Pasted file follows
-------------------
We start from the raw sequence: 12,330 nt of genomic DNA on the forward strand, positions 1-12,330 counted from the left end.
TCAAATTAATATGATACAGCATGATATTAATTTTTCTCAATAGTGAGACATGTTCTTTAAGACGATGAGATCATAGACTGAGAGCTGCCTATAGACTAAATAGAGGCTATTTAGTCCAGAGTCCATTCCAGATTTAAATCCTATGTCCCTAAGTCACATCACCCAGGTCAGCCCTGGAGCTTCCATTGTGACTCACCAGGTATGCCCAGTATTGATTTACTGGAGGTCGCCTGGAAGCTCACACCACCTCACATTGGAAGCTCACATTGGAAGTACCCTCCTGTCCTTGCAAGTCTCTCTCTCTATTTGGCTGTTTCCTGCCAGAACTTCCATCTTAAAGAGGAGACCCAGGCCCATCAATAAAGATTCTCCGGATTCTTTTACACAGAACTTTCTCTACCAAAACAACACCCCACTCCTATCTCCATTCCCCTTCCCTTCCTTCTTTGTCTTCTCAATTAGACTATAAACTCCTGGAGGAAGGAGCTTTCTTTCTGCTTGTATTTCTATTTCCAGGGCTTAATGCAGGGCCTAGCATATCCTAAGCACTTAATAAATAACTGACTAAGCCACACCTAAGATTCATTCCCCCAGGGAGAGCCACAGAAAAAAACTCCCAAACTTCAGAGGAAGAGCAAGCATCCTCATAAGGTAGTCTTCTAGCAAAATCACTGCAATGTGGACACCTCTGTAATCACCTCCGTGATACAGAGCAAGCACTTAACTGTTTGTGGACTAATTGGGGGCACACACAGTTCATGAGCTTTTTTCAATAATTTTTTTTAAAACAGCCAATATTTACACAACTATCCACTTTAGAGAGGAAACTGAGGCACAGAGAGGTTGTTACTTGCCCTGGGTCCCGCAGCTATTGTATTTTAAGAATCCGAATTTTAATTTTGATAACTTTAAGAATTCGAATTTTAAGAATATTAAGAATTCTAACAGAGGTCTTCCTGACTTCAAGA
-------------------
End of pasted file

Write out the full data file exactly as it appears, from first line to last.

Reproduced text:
We start from the raw sequence: 12,330 nt of genomic DNA on the forward strand, positions 1-12,330 counted from the left end.
TCAAATTAATATGATACAGCATGATATTAATTTTTCTCAATAGTGAGACATGTTCTTTAAGACGATGAGATCATAGACTGAGAGCTGCCTATAGACTAAATAGAGGCTATTTAGTCCAGAGTCCATTCCAGATTTAAATCCTATGTCCCTAAGTCACATCACCCAGGTCAGCCCTGGAGCTTCCATTGTGACTCACCAGGTATGCCCAGTATTGATTTACTGGAGGTCGCCTGGAAGCTCACACCACCTCACATTGGAAGCTCACATTGGAAGTACCCTCCTGTCCTTGCAAGTCTCTCTCTCTATTTGGCTGTTTCCTGCCAGAACTTCCATCTTAAAGAGGAGACCCAGGCCCATCAATAAAGATTCTCCGGATTCTTTTACACAGAACTTTCTCTACCAAAACAACACCCCACTCCTATCTCCATTCCCCTTCCCTTCCTTCTTTGTCTTCTCAATTAGACTATAAACTCCTGGAGGAAGGAGCTTTCTTTCTGCTTGTATTTCTATTTCCAGGGCTTAATGCAGGGCCTAGCATATCCTAAGCACTTAATAAATAACTGACTAAGCCACACCTAAGATTCATTCCCCCAGGGAGAGCCACAGAAAAAAACTCCCAAACTTCAGAGGAAGAGCAAGCATCCTCATAAGGTAGTCTTCTAGCAAAATCACTGCAATGTGGACACCTCTGTAATCACCTCCGTGATACAGAGCAAGCACTTAACTGTTTGTGGACTAATTGGGGGCACACACAGTTCATGAGCTTTTTTCAATAATTTTTTTTAAAACAGCCAATATTTACACAACTATCCACTTTAGAGAGGAAACTGAGGCACAGAGAGGTTGTTACTTGCCCTGGGTCCCGCAGCTATTGTATTTTAAGAATCCGAATTTTAATTTTGATAACTTTAAGAATTCGAATTTTAAGAATATTAAGAATTCTAACAGAGGTCTTCCTGACTTCAAGA